Immunotherapy and Chemotherapy for Triple-Negative Breast Cancer
- At 42, Maribel Ramos was diagnosed with triple-negative breast cancer and participated in a clinical trial at NYU Perlmutter Cancer Center in February 2016.
- She received an experimental combination of immunotherapy and chemotherapy; five years later, she continues to thrive, with no detectable cancer.
- Immunotherapy treatments for triple-negative breast cancer have continued to develop in the same timeframe, offering patients options and reasons for optimism.
- The specific immunotherapy used in this case is called a checkpoint inhibitor. This class of medication helps fight cancer by turning off a part of the immune system that’s preventing the body from attacking the disease.
When Maribel Ramos learned she had triple-negative breast cancer, it was a tough diagnosis: This type of the disease is often hard to treat effectively. She was 42 years old, with three children. But her sister, a nurse at New York University, told Ramos about a study happening at NYU Langone Perlmutter Cancer Center, and she started her treatment in February 2016.Although she didn't know it at the time, Ramos was randomly picked to receive a combined treatment of immunotherapy and chemotherapy. Within a few months, her tumors began to shrink. Eventually, a scan found no remaining signs of cancer. Now five years later, Ramos is still getting her immunotherapy treatments and she is thriving. Maribel is an extraordinary example of the immunotherapy revolution that is starting to help more and more people with cancer.
Immunotherapy Plus Chemotherapy
The immunotherapy Maribel received as part of the study was atezolizumab (which goes by the brand name Tecentriq). The medicine belongs to a class of drugs called checkpoint inhibitors. These drugs work by helping T cells, a kind of white blood cell in the immune system, do their work of identifying cancer and attacking it, instead of attacking itself.Read More
5 Years After TreatmentDr. Sylvia Adams, director of the Breast Cancer Center at NYU Langone’s Perlmutter Cancer Center, tells SurvivorNet, “The trial treatment was very successful for Maribel and she continues on the same immunotherapy regimen indefinitely, without the chemotherapy component.” Maribel's medical oncologist Dr. Franco Muggia proudly provided an update on Ramos since her initial treatment in a statement provided to SurvivorNet. "It is quite simple," Dr. Muggia explained. "She is doing very well, lightening up on her schedule of her maintenance checkpoint inhibitors every three to six weeks, adapting to her schedule off study, and also getting infrequent routine scans every six to nine months."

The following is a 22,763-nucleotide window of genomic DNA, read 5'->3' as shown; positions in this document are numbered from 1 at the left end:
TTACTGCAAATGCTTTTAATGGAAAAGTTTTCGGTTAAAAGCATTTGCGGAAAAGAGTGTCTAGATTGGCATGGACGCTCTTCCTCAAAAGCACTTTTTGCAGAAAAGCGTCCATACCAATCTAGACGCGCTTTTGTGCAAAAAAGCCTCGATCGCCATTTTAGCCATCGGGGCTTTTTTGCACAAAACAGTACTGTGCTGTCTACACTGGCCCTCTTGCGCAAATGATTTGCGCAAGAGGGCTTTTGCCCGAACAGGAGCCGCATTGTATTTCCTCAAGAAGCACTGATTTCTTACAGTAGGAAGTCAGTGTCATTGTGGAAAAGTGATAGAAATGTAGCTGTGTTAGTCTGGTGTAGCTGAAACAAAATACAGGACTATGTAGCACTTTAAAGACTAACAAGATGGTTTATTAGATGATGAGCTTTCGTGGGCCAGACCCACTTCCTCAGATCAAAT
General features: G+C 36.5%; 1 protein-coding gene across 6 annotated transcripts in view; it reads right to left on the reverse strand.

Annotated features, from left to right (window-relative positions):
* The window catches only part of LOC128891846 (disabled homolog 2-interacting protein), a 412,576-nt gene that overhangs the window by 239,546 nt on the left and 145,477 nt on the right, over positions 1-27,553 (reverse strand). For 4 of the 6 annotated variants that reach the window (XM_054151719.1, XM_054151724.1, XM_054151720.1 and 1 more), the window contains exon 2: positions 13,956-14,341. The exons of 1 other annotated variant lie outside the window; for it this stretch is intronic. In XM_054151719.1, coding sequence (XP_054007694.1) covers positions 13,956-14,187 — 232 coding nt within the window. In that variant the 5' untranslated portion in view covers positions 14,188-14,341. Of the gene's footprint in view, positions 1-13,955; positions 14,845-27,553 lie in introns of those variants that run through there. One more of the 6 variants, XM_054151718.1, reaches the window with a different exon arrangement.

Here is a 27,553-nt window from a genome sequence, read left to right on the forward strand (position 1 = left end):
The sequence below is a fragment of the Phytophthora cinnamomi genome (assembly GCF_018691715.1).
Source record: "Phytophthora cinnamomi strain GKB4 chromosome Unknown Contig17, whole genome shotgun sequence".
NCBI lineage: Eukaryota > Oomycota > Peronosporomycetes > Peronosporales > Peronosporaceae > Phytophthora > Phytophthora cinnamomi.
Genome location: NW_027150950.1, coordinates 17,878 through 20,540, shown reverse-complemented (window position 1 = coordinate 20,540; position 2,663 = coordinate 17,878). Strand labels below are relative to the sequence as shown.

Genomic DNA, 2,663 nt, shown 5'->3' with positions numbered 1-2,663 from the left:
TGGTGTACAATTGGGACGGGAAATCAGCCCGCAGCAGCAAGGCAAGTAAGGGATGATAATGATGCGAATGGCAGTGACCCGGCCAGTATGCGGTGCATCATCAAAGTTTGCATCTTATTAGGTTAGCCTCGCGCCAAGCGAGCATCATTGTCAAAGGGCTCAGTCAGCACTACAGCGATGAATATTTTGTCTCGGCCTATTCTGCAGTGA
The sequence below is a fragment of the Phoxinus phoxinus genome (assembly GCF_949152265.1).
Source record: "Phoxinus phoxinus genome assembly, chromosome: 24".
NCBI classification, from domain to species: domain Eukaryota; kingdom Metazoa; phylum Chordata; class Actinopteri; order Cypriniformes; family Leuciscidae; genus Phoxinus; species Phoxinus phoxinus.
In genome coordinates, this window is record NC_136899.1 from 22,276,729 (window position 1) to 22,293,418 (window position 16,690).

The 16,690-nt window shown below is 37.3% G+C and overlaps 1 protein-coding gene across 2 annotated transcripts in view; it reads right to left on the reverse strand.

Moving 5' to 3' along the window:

These days, Ramos tells SurvivorNet, she “feels great.”
That said, Dr. Muggia explains why Ramos is continuing with immunotherapy medication once every four weeks, down from once every three. “Fortunately, we are facing those ‘good dilemmas’ in oncology should we stop or not the treatment because all seems under control?” he says. That’s why the team opted to lengthen her treatment interval and perform fewer radiologic reassessments.
“When long-term treatment is needed, the importance of teamwork becomes readily apparent,” he adds. “The patient is part of the team, as are our colleagues and clinical research staff that refine and share information on the treatment regimens, the IV treatment unit staff, and lastly our nursing and office staff, [who] ensure trust and continuity of care.”
Living Like a “Healthy Person” And Thriving
Now, Ramos explains, “I am doing everything that a healthy person does.” This includes traveling to visit her parents in the Dominican Republic, and exercising she rides a bike in Central Park three to four times a week when the weather is good. She describes the side effects as “mild,” with headaches and some nausea, as well as some joint pain and the exercise helps for that.
Overall, she’s done well during the pandemic, even as her husband and one of their teen twins came down with COVID, recovering without incident. Happily, Dr. Muggia shares, "She is just doing great!"
Indeed, Ramos tells SurvivorNet she feels just “very lucky and grateful to get the medicine,” acknowledging her awareness of her “poor cancer prognosis” prior to treatment.
Advances in Immunotherapies for Breast Cancer
The research Ramos participated in opened the door for new developments in treatments that mobilize the body's own immune system to fight breast cancer. The FDA approved the combination therapy in 2019, and it’s now available commercially.
So what do all of these new advances mean for patients? “Becoming a long-term survivor is a testament to the power of immunotherapies,” Dr. Adams tells SurvivorNet. “Patients can go on with their lives, enjoy family, contribute to society.”
Ramos tells SurvivorNet that receiving this groundbreaking treatment "was like a second opportunity” at life. “I felt so lucky to get into the trial. [I] never thought twice about getting into the trial if I could."
Indeed, she’d tell any other candidate for similar treatment, “Go out and get the immunotherapy take it and don’t think twice. Five years ago I didn’t know if I would be here now. I have 12-year-old twin girls; I wanted to be here for them.”
And these days, she’s doing just that.